But for now, I’m on the “no cereal” band wagon again. My name is Cara and I’m a cereal addict. It’s been four days since my last bowl.

*I did NOT write this to make light of those suffering from actual addiction issues. As a person who knows and loves several different people who are recovering (or still) addicts, I encourage anyone dealing with these issues to seek help.*

Saturday, July 27, 2013

Strip Safely

Test strip accuracy is important to me because as a person with diabetes, I test my blood sugar. As a type 1 diabetic, I test my blood sugar sometimes as many as 12-15 times a day. True, with my constant glucose monitor (itself with accuracy issues) I sometimes test less. But no decision I make during the day (or night) is made without regards to what my blood sugar is.

The recommended range for blood sugar for a person with diabetes is 80-120. Some people say 70-130. Either way, these are ranges we should be shooting for our blood sugars to be a majority of the time. Anytime you deal with insulin (and food/stress/illness/other medications/the weather/the house that venus is currently in) blood sugar levels of a T1 diabetic is going to be outside of those ranges at times. But most of us strive to keep as tight of control as possible for our health.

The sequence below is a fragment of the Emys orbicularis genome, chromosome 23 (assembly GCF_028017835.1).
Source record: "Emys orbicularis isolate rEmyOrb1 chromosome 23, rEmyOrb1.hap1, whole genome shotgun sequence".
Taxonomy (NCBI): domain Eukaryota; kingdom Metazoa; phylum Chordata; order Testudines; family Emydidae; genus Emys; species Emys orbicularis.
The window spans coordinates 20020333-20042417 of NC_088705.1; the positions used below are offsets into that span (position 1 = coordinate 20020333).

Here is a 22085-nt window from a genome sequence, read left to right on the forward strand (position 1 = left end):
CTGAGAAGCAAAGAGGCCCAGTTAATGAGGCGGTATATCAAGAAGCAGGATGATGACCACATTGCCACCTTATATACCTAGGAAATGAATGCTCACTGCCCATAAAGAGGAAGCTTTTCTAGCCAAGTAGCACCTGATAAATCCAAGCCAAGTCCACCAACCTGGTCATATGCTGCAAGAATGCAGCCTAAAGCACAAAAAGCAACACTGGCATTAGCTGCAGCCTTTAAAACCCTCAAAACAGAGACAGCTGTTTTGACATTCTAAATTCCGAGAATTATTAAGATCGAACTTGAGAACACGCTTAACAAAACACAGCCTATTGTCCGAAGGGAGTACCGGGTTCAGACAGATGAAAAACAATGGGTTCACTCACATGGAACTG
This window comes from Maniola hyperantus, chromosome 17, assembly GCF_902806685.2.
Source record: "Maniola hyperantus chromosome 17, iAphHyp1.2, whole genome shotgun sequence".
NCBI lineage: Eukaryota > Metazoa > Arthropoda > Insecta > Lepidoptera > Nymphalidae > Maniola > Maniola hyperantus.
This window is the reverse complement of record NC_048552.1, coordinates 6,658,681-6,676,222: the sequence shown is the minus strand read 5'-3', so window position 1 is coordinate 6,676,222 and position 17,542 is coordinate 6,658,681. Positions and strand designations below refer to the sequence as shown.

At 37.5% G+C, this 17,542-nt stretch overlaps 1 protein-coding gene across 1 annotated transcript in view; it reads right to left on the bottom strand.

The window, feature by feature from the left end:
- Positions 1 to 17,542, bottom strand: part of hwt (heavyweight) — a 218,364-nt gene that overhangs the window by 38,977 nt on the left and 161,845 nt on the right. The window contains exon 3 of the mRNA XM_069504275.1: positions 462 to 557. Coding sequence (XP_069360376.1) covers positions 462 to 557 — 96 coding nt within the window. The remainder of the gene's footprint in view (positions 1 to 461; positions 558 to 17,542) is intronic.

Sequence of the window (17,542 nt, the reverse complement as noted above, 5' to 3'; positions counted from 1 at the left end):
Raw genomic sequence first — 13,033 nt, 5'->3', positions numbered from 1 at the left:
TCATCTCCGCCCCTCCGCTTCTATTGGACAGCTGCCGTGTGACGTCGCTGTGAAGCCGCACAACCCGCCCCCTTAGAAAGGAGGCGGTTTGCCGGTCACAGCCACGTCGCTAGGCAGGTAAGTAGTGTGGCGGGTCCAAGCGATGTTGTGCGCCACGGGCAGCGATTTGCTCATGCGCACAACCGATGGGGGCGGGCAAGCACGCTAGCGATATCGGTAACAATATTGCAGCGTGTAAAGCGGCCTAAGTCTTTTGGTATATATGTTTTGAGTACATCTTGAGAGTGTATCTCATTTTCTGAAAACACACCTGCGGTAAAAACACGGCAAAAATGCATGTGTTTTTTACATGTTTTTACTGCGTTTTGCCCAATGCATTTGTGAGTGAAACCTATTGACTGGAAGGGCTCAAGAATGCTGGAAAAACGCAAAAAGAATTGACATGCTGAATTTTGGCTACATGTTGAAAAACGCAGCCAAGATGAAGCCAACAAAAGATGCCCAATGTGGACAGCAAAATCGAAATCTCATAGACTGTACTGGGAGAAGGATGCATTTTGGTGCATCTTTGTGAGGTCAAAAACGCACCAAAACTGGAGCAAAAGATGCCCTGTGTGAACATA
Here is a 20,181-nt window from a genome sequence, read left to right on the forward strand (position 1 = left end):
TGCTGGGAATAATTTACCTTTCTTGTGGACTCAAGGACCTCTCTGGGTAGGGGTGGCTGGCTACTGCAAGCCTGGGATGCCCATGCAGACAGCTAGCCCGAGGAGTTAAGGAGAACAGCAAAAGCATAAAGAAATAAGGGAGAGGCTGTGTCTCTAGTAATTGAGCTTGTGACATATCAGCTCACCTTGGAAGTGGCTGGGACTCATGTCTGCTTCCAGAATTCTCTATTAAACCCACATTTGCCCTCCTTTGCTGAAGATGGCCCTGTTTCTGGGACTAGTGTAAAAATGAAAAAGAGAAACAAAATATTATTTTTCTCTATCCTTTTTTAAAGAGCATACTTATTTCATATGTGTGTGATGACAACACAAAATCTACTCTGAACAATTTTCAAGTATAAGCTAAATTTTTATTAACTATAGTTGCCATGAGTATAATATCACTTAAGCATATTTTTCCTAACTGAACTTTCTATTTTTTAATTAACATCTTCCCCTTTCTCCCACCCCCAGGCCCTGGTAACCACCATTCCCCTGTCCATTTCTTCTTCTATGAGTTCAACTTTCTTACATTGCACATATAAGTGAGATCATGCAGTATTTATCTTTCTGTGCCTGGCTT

Blood sugar levels that are out of control can cause major problems. In the immediate it can cause death, and in the long term it can cause complications which lead to death. And most of us don’t have a death wish. We want to live a healthy and as long as possible.

I’ve had T1 diabetes since February 5, 1986. It was a few months before my 5th birthday. I was practically a baby. And I was struck with this disease because my body decided to attack the insulin producing cells in my pancreas. Because of that my parents had to give me insulin injections, monitor what I ate, and test my blood sugar many times a day.